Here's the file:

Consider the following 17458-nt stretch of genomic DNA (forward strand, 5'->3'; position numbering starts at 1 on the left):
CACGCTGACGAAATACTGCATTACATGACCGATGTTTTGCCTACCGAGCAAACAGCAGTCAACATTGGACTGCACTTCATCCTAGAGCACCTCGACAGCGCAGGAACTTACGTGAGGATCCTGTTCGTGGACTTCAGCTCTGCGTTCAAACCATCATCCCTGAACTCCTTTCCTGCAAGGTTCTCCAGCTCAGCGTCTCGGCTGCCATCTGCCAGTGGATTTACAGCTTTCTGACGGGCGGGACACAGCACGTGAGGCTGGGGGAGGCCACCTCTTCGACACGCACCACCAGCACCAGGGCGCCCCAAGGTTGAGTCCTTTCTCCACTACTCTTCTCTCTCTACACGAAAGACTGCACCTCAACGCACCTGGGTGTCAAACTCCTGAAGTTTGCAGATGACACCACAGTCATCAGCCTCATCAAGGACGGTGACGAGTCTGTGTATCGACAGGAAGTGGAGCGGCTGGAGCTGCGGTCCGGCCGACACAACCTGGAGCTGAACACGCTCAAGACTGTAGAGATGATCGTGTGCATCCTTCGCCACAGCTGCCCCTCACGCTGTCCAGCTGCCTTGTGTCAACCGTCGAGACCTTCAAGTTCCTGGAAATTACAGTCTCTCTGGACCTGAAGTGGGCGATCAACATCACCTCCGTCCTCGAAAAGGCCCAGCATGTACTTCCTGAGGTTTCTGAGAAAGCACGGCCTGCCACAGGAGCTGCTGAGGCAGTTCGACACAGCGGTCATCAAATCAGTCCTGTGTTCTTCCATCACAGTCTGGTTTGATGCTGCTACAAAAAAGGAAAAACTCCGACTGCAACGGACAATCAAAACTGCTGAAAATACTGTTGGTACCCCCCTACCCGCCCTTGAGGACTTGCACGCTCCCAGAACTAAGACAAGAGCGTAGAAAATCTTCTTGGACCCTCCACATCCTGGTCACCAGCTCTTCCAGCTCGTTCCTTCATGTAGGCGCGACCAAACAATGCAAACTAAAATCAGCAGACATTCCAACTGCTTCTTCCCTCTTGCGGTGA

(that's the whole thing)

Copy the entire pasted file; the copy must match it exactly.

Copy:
Consider the following 17458-nt stretch of genomic DNA (forward strand, 5'->3'; position numbering starts at 1 on the left):
CACGCTGACGAAATACTGCATTACATGACCGATGTTTTGCCTACCGAGCAAACAGCAGTCAACATTGGACTGCACTTCATCCTAGAGCACCTCGACAGCGCAGGAACTTACGTGAGGATCCTGTTCGTGGACTTCAGCTCTGCGTTCAAACCATCATCCCTGAACTCCTTTCCTGCAAGGTTCTCCAGCTCAGCGTCTCGGCTGCCATCTGCCAGTGGATTTACAGCTTTCTGACGGGCGGGACACAGCACGTGAGGCTGGGGGAGGCCACCTCTTCGACACGCACCACCAGCACCAGGGCGCCCCAAGGTTGAGTCCTTTCTCCACTACTCTTCTCTCTCTACACGAAAGACTGCACCTCAACGCACCTGGGTGTCAAACTCCTGAAGTTTGCAGATGACACCACAGTCATCAGCCTCATCAAGGACGGTGACGAGTCTGTGTATCGACAGGAAGTGGAGCGGCTGGAGCTGCGGTCCGGCCGACACAACCTGGAGCTGAACACGCTCAAGACTGTAGAGATGATCGTGTGCATCCTTCGCCACAGCTGCCCCTCACGCTGTCCAGCTGCCTTGTGTCAACCGTCGAGACCTTCAAGTTCCTGGAAATTACAGTCTCTCTGGACCTGAAGTGGGCGATCAACATCACCTCCGTCCTCGAAAAGGCCCAGCATGTACTTCCTGAGGTTTCTGAGAAAGCACGGCCTGCCACAGGAGCTGCTGAGGCAGTTCGACACAGCGGTCATCAAATCAGTCCTGTGTTCTTCCATCACAGTCTGGTTTGATGCTGCTACAAAAAAGGAAAAACTCCGACTGCAACGGACAATCAAAACTGCTGAAAATACTGTTGGTACCCCCCTACCCGCCCTTGAGGACTTGCACGCTCCCAGAACTAAGACAAGAGCGTAGAAAATCTTCTTGGACCCTCCACATCCTGGTCACCAGCTCTTCCAGCTCGTTCCTTCATGTAGGCGCGACCAAACAATGCAAACTAAAATCAGCAGACATTCCAACTGCTTCTTCCCTCTTGCGGTGA